The Kimmel Center for the Performing Arts
February 7, 2009
Around the time that Miles Davis was recording the iconic album Kind of Blue in 1959, a kid from Philadelphia named Randy Brecker was learning to play trumpet, and not long after that, he entered the firmament of jazz, working with Art Blakey, Charles Mingus, and Horace Silver among others. After several decades in the top echelons of musicians, Brecker returned to Philadelphia's Kimmel Center to offer a program honoring Miles Davis and the fiftieth anniversary of the album that changed the face of modern jazz.
Among his myriad of activities, Brecker has assembled the quintet which made this appearance on the stage of the Perelman Theater, the chamber music hall at the Kimmel Center. One immediately couldn't help but notice that the sax and piano players were attractive women who appeared as if they came straight out of the pages of Harper's Bazaar. Could they make it in the "man's world" of jazz? Ada Rodatti and Jill McCarron quickly proved their mettle. They were right there matching Brecker's stunning virtuosity and musical insight. Accompanied by the legendary Steve LaSpina on bass, and the forceful Steve Johns on drums, the group did two sets of straight-ahead playing from the Kind of Blue repertoire, as well as several compositions by Brecker himself, and the standard, "Stella by Starlight," of which Davis, as Brecker correctly noted, achieved the definitive jazz interpretation.
Brecker's trumpet mastery was immediately apparent in the first number, "Freddie Freeloader," from the classic album. Brecker played clearly and strongly throughout, with a tone and technique that few players can rival. Rovatti, on tenor sax and McCarron on piano performed masterful solos. A colorful commentary included Brecker's recollection that the "real" Freddie Freeloader was a bartender at the defunct Night Life club in Philly, where Miles sometimes performed. Such anecdotes, along with Brecker's baggy "clownish" pants lent a lightness to the performance which yet was tasteful and not at all intrusive. Brecker came across as relaxed yet businesslike, and seemed at ease with the hometown audience.
The group then performed three original compositions: Brecker's "There's a Mingus A-Monk Us" more Mingus in style than Monk; "Shanghai," from a recent CD, 34th and Lex, and Rovatti's "O Corko Mio," written for a concert in Cork, Ireland. The first piece featured fast runs on all solos (trumpet, piano, and bass) followed by trading eights and fours among the group. "O Corko Mio" included Brecker on flugelhorn and an outstanding drum solo by Johns, with an assertive Art Blakey feeling.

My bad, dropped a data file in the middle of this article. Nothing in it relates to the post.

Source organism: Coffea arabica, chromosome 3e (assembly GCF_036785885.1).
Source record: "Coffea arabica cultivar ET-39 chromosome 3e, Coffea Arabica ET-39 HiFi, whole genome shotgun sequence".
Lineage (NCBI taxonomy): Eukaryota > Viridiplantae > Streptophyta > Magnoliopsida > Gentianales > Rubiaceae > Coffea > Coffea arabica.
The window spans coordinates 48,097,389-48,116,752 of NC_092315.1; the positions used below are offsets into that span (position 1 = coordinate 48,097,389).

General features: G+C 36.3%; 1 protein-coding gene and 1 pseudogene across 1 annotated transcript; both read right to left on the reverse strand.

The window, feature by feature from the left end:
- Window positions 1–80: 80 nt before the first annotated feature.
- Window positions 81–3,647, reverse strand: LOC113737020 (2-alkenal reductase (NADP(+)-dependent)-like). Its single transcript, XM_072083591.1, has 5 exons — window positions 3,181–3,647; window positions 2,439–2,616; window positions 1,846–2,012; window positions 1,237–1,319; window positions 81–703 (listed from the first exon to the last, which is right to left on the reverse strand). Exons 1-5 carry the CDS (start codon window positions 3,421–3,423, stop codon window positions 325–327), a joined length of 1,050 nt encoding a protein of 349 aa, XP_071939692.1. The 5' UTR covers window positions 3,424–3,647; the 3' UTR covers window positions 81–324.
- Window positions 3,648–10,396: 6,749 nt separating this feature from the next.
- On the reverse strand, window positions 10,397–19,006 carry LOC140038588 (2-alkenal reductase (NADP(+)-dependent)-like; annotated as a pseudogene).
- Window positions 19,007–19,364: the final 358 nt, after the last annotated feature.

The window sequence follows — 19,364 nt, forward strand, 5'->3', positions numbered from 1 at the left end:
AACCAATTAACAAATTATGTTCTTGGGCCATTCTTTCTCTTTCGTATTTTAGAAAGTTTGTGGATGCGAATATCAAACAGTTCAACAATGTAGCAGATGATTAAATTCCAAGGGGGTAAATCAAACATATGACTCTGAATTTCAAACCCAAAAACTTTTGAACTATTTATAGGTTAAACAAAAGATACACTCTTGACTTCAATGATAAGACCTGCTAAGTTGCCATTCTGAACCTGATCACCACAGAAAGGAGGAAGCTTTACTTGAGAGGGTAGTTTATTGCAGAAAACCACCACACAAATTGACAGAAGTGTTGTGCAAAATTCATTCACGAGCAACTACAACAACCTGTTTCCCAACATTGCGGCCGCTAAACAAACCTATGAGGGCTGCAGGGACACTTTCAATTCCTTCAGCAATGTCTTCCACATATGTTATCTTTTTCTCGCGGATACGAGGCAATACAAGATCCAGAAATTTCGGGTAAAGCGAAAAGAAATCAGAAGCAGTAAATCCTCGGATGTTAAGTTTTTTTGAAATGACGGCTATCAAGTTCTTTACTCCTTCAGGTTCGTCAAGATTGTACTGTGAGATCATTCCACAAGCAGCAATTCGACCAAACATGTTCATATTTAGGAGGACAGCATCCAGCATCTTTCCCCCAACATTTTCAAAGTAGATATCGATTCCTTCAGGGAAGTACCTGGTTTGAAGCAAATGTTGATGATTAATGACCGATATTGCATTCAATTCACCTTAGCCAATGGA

Introducing "So What," the head tune from Kind of Blue, Brecker pointed out that the theme was subsequently used as a horn motif in James Brown's "Cold Sweat," and performed it with extra accent notes taken from Brown's recording. Rodatti outdid herself with a superb saxophone solo showing a strong Dexter Gordon influence.
Following the intermission, there was a brief on-stage discussion with Kimmel VP of Programming Mervon Mehta querying Brecker and the series' creative curator, pianist Danilo Pérez. Perez mentioned in passing that Mehta is leaving his Kimmel post. (He will be sorely missed, as he has been a champion of jazz within that organization and brought in a host of fantastic musicians and groups there.) Mehta noted that the Grammy Awards ceremony was scheduled in LA the next day and that both Brecker and Perez have had albums nominated this year, the latter for an arrangement by the great Claus Ogerman.
During the musical discussion, Brecker expressed the need for diversity of style and content in jazz and pointed out how much Davis contributed. Perez emphasized the connection between "First World" and "Third World" music and acknowledged Brecker's influence on him. Brecker in turn noted how jazz has spread all over the world; even to the remote hinterlands of Siberia, where he performed. He further acknowledged Joe Zawinul as a major influence. Davis' impact was, of course all-inclusive. He inspired individuality and headed several of the greatest groups, according to Brecker, who noted that Davis' music gets better over time. Perez asked him about the women in his band. Brecker said he is "an equal opportunity employer." He correctly pointed out that women have broken the "glass ceiling" in jazz and regularly appear with many groups. The drummer Terri Lyne Carrington is one of Brecker's favorites who played an important role in breaking the gender barrier.